When deciding a Rule 12(b)(6) motion to dismiss, “[t]he ‘court accepts all well-pleaded facts as true, viewing them in the light most favorable to the plaintiff.'”[29] The Court may consider “the complaint, its proper attachments, documents incorporated into the complaint by reference, and matters of which a court may take judicial notice.”[30] “To survive a Rule 12(b)(6) motion to dismiss, the plaintiff must plead ‘enough facts to state a claim to relief that is plausible on its face.'”[31] In Twombly, the United States Supreme Court set forth the basic criteria necessary for a complaint to survive a Rule 12(b)(6) motion to dismiss. “While a complaint attacked by a Rule 12(b)(6) motion to dismiss does not need detailed factual allegations, a plaintiff's obligation to provide the grounds of his entitlement to relief requires more than labels and conclusions, and a formulaic recitation of the elements of a cause of action will not do.”[32] A complaint is also insufficient if it merely “tenders ‘naked assertion[s]' devoid of ‘further factual enhancement.'”[33] However, “[a] claim has facial plausibility when the plaintiff pleads the factual content that allows the court to draw the reasonable inference that the defendant is liable for the misconduct alleged.”[34] In order to satisfy the plausibility standard, the plaintiff must show “more than a sheer possibility that the defendant has acted unlawfully.”[35] “Furthermore, while the court must accept well-pleaded facts as true, it will not ‘strain to find inferences favorable to the plaintiff.'”[36] On a motion to dismiss, courts “are not bound to accept as true a legal conclusion couched as a factual allegation.”[37]

         B. Motion to Dismiss the Complaint of a Pro Se Plaintiff

         The United States Supreme Court has ruled that a more liberal standard applies when the Court is evaluating a 12(b)(6) motion when the Plaintiff is pro se.[38] The Supreme Court in Erickson v. Pardus[39] reasoned: “a pro se complaint, however inartfully pleaded, must be held to less stringent standards than formal pleadings drafted by lawyers.”[40] The Court in Erickson reversed and remanded the district court's ruling, which granted the 12(b)(6) motion, because the district court determined that the plaintiff failed to allege that the denial of medical treatment in prison caused him “substantial harm.”[41]The Supreme Court reasoned that the district court's ruling was inconsistent with the 12(b)(6) standard outlined in Twombly and Iqbal, and the liberal pleading standard applied when the Plaintiff is pro se.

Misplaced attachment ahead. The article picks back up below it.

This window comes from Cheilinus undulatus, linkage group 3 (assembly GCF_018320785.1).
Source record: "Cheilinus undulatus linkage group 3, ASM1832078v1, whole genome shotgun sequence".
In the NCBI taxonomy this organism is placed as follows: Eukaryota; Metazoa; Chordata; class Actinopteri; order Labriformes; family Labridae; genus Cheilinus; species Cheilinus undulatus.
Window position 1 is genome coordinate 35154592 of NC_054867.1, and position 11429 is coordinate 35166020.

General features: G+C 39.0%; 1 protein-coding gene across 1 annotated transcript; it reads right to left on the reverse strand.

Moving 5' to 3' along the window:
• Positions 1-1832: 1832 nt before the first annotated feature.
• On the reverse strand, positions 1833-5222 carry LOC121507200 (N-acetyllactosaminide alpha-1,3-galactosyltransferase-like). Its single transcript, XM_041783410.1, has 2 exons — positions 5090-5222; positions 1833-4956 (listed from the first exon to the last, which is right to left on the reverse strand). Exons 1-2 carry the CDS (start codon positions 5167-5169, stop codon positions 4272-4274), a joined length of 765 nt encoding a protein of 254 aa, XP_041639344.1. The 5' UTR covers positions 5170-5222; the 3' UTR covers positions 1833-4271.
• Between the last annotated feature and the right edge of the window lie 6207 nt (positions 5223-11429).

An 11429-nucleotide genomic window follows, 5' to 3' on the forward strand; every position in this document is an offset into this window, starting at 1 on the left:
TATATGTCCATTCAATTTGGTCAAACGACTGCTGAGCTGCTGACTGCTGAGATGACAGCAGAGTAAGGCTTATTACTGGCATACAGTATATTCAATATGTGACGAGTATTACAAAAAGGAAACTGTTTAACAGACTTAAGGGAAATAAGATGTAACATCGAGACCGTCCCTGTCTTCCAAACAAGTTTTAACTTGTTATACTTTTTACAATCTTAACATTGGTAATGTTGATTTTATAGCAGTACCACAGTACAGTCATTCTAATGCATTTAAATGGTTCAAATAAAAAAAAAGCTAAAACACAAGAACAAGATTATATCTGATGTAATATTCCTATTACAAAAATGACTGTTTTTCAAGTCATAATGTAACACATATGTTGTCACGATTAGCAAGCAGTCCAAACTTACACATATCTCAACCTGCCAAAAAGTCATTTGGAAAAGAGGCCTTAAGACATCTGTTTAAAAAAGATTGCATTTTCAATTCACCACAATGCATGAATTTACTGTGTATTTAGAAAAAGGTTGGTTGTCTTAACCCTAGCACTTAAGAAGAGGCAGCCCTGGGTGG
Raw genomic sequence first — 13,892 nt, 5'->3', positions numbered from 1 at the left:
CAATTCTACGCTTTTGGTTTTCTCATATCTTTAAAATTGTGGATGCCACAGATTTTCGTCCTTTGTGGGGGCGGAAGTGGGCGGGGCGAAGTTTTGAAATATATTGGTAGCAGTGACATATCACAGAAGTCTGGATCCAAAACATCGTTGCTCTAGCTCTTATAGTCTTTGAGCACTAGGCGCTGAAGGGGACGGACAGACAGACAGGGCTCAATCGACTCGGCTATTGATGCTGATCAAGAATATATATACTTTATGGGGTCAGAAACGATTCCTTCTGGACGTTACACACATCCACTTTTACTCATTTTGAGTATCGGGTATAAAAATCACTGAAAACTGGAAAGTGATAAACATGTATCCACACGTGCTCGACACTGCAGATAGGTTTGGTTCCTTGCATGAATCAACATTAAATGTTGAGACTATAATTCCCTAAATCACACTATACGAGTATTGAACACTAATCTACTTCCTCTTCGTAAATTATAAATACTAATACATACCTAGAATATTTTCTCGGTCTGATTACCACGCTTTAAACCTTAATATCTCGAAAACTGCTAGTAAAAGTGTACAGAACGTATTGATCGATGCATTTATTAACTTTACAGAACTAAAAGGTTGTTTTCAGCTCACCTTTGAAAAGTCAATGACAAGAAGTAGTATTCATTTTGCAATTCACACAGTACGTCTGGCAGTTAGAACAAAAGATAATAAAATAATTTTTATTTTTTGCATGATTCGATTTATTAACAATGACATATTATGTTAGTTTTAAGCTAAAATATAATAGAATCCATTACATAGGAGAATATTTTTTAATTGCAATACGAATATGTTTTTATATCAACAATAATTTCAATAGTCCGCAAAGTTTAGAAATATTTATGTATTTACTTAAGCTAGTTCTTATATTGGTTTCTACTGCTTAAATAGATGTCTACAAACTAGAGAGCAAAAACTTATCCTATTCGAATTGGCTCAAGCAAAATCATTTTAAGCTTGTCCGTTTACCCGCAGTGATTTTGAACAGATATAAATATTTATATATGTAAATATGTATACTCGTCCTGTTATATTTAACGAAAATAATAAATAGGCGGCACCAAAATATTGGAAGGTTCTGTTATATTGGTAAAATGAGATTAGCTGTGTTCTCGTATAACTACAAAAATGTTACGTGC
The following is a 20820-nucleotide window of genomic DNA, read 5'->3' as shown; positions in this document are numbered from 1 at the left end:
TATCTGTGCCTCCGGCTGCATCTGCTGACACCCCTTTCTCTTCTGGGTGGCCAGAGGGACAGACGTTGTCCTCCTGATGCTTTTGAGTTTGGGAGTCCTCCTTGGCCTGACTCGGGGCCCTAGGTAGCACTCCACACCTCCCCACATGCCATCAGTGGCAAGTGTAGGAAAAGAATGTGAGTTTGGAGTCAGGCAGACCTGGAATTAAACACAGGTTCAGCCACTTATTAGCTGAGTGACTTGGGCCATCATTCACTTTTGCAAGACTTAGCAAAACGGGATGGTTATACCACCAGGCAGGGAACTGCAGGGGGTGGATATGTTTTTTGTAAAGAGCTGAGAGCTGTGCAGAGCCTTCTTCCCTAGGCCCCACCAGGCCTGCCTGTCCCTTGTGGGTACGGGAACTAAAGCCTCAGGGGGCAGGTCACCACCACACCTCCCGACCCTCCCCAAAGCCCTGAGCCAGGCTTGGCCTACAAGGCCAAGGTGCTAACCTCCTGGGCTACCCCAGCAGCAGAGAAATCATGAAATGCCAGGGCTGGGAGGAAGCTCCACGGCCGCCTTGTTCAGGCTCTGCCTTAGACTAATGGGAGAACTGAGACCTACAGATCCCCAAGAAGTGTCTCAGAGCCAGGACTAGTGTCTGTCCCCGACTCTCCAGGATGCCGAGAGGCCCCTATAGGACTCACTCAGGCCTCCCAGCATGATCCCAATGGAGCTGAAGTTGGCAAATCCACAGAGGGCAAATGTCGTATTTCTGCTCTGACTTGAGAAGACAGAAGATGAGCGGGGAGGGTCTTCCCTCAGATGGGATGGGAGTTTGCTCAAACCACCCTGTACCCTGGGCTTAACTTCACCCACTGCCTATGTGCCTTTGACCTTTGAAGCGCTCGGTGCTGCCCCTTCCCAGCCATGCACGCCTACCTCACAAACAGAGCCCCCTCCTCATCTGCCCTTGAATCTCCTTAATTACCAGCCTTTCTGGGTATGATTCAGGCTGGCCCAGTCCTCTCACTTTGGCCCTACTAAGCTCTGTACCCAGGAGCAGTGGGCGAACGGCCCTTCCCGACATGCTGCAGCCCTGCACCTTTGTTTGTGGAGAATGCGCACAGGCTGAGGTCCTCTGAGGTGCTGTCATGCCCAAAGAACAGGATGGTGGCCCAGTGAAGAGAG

The plaintiff in Erickson specifically alleged that prison officials violated his 8th Amendment rights and sued under 42 U.S.C. § 1983 (“§ 1983”).[42] The Court has carefully reviewed Plaintiff's Comprehensive Amended Complaint[43] but is unable to discern under what statute Plaintiff is seeking relief and what laws Defendants are alleged to have breached. Unlike the pro se plaintiff in Erickson, Nichols has failed to allege which state or federal laws Defendants violated and the statute that entitles her to the prayed for relief. Because the plaintiff in Erickson sued under § 1983 and specifically alleged the laws defendants allegedly violated, the Supreme Court was able to conclude that sufficient facts were plead for his claim to survive a 12(b)(6) motion.[44] As our sister court in the Southern District of Texas noted: “Dismissal under Rule 12(b)(6) is proper not only where the plaintiff fails to plead sufficient facts to support a cognizable legal theory, but also where the plaintiff fails to allege a cognizable legal theory.”[45] Even under the liberal lens of the pro se pleading standard, Plaintiff's Comprehensive Amended Complaint cannot survive Defendants' 12(b)(6) motion. By failing to specify any theory or law which entitles Plaintiff to the relief sought, and which laws Defendants violated, the Court is unable to perform a rudimentary 12(b)(6) analysis because Nichols has failed to plead a cognizable legal theory and “the grounds of [her] entitlement to relief.”[46] Further, the Court is unable to identify a legal theory, based on the facts as pled, that entitles Plaintiff to the relief sought. Finally, the Court finds that leave to amend any further would be futile considering that Plaintiff has already amended her Complaint twice.[47]


         For the above stated reasons, Defendants' Motions to Dismiss[48] are GRANTED. Plaintiff's Motion to Dismiss, [49] Motion to Deny Defendants Motion to Dismiss Plaintiffs Amended Compliant or in the Alternative to Abstain or Stay Proceedings for a More Definite Statement, [50] and Motion to Dismiss Plaintiff's Petition to Enforce Security Interest by Ordinary Process, [51] are hereby DENIED AS MOOT.

         IT IS SO ORDERED.